7. Going Long and Going Short

Going long is buying an asset with the expectation that prices will rise.

Traders opt for long positions in specific market scenarios such as:

- Favorable news or data has been released, positively impacting the asset.

- The market is in bullish mode (a market where prices are generally expected to rise).

- Prices are positioned within a support area and expected to rise.

On the other hand, going short is selling an asset with the expectation that prices will fall. Traders may opt for short positions under the following circumstances:

- The market demonstrates bearish mode (a market where prices are generally expected to fall).

- Prices are situated within a resistance area and expected to fall..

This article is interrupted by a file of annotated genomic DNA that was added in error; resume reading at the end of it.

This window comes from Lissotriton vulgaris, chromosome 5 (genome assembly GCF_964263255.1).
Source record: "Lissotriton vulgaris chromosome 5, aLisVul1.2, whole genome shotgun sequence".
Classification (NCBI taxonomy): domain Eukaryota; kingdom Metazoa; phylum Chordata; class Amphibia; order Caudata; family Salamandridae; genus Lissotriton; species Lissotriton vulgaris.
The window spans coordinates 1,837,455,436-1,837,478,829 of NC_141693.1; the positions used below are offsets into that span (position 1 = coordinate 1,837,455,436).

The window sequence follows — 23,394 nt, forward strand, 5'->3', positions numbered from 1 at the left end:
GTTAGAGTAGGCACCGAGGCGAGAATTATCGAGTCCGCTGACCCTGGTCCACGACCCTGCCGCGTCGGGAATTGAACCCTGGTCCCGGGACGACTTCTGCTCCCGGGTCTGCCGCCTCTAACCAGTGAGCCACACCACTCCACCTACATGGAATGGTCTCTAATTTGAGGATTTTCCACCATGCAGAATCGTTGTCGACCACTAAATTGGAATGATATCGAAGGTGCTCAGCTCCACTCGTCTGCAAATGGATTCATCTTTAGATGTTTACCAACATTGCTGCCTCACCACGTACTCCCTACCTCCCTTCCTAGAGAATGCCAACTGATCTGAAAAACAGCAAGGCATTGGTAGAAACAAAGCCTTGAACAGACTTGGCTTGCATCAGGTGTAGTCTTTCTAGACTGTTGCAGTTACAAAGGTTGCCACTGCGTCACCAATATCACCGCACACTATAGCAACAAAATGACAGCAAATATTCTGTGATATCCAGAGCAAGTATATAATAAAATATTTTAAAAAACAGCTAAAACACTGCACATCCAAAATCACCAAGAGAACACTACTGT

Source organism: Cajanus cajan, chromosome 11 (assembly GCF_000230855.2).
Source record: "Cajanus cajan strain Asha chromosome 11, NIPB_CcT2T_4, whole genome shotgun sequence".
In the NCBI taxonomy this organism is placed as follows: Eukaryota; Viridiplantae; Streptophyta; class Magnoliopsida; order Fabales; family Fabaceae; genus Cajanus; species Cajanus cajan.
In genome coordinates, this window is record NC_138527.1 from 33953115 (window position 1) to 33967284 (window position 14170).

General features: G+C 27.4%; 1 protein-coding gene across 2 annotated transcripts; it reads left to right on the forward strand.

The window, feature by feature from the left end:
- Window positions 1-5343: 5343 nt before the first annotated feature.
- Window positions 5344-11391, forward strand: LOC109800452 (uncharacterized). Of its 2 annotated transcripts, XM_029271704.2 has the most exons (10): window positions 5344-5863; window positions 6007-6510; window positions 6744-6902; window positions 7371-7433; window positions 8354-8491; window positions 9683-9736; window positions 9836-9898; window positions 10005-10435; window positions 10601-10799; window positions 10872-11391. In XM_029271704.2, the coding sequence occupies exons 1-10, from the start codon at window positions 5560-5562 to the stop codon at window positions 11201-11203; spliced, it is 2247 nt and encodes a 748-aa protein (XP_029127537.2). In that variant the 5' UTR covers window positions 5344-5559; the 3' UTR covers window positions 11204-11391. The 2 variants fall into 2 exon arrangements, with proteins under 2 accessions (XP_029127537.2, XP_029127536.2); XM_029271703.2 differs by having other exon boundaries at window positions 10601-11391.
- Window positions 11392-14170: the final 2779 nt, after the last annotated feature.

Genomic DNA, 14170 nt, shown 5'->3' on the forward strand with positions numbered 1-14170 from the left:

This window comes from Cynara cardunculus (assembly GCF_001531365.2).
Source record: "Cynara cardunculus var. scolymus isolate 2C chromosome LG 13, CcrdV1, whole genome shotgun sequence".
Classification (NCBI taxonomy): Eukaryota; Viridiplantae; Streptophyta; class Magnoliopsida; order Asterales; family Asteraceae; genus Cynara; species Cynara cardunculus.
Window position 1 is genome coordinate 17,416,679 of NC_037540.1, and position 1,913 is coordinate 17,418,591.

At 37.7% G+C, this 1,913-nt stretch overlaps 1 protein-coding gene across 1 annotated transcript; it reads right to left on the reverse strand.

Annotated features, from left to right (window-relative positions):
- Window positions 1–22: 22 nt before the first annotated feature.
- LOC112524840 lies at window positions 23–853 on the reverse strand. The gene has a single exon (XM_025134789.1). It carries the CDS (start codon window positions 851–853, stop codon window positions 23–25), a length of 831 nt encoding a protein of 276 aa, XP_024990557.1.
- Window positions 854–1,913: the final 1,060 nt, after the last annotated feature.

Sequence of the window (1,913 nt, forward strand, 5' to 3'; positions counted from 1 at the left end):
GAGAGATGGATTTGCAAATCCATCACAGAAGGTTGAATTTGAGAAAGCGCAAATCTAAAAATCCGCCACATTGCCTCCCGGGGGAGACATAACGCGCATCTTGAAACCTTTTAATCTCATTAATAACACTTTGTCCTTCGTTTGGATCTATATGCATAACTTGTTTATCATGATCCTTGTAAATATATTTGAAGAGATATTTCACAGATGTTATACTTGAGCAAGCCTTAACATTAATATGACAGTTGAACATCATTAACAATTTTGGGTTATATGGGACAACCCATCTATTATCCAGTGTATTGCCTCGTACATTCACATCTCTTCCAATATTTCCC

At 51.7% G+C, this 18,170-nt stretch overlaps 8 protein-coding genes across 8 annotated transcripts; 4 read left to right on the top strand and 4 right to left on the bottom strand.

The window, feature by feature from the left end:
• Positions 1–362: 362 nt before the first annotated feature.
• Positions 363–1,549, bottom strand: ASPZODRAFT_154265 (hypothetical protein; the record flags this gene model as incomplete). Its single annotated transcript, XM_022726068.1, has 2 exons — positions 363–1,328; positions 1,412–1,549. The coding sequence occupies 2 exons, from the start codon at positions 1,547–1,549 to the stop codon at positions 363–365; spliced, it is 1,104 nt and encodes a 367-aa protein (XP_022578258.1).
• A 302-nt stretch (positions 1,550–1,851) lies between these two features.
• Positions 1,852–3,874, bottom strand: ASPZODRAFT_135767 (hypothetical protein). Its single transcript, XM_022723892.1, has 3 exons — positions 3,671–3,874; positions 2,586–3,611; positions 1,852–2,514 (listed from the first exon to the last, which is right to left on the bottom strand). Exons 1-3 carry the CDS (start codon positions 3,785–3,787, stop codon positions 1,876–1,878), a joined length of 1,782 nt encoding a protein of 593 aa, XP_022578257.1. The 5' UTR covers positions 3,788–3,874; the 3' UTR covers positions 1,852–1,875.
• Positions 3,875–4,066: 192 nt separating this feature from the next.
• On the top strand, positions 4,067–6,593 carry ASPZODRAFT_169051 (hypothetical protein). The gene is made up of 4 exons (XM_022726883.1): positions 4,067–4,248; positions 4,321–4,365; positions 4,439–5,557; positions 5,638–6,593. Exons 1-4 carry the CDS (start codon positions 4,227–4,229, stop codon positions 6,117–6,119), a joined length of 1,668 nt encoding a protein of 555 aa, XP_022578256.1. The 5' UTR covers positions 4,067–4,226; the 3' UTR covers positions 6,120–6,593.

- Negative news or data has been disclosed, negatively impacting the asset.

8. Bull and Bearish

If you see the terms bullish and bearish it normally refers to the market sentiment. If the price of a certain financial asset is going up then the market is recognised as being bullish as there are more buyers. Buying during this period means you are going ‘long’ as you are hoping to profit by selling the asset in the future once the asset’s price has risen. Being bullish also refers to the traders own sentiment as it highlights that the trader thinks the asset will rise and therefore opens a position. When the price of an asset is going up it is known as an uptrend.

If the asset’s price is going down then the market sentiment is bearish, as there are sellers present. You are known to be bearish as you go short in the hopes of making a profit once the asset’s price has fallen and you can sell.

Final words

To practise trading with an award-winning broker, open a free demo trading account today. If you’re ready to enter the world’s financial markets check out Kumo Markets’s account types here and open a trading account with us in three easy steps.